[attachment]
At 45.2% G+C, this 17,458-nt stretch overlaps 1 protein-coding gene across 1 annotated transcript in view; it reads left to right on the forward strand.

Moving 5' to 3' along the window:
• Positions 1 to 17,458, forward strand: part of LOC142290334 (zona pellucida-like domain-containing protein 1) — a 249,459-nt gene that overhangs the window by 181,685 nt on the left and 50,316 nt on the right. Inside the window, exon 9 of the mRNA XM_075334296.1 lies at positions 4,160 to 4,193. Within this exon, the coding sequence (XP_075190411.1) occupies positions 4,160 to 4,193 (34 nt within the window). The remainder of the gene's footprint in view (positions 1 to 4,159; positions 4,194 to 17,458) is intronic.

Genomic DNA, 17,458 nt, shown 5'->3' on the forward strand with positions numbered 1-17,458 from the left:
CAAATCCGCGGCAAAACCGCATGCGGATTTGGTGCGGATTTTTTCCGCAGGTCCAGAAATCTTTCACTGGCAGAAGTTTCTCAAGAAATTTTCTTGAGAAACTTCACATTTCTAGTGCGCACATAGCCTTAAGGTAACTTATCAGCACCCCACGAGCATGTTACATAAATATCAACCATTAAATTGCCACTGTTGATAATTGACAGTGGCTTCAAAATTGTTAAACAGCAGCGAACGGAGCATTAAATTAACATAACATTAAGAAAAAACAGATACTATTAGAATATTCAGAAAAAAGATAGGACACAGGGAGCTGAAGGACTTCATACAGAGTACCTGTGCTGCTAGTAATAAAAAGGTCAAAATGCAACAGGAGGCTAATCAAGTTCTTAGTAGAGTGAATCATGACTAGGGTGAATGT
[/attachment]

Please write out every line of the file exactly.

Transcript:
At 45.2% G+C, this 17,458-nt stretch overlaps 1 protein-coding gene across 1 annotated transcript in view; it reads left to right on the forward strand.

Moving 5' to 3' along the window:
• Positions 1 to 17,458, forward strand: part of LOC142290334 (zona pellucida-like domain-containing protein 1) — a 249,459-nt gene that overhangs the window by 181,685 nt on the left and 50,316 nt on the right. Inside the window, exon 9 of the mRNA XM_075334296.1 lies at positions 4,160 to 4,193. Within this exon, the coding sequence (XP_075190411.1) occupies positions 4,160 to 4,193 (34 nt within the window). The remainder of the gene's footprint in view (positions 1 to 4,159; positions 4,194 to 17,458) is intronic.

Genomic DNA, 17,458 nt, shown 5'->3' on the forward strand with positions numbered 1-17,458 from the left:
CAAATCCGCGGCAAAACCGCATGCGGATTTGGTGCGGATTTTTTCCGCAGGTCCAGAAATCTTTCACTGGCAGAAGTTTCTCAAGAAATTTTCTTGAGAAACTTCACATTTCTAGTGCGCACATAGCCTTAAGGTAACTTATCAGCACCCCACGAGCATGTTACATAAATATCAACCATTAAATTGCCACTGTTGATAATTGACAGTGGCTTCAAAATTGTTAAACAGCAGCGAACGGAGCATTAAATTAACATAACATTAAGAAAAAACAGATACTATTAGAATATTCAGAAAAAAGATAGGACACAGGGAGCTGAAGGACTTCATACAGAGTACCTGTGCTGCTAGTAATAAAAAGGTCAAAATGCAACAGGAGGCTAATCAAGTTCTTAGTAGAGTGAATCATGACTAGGGTGAATGT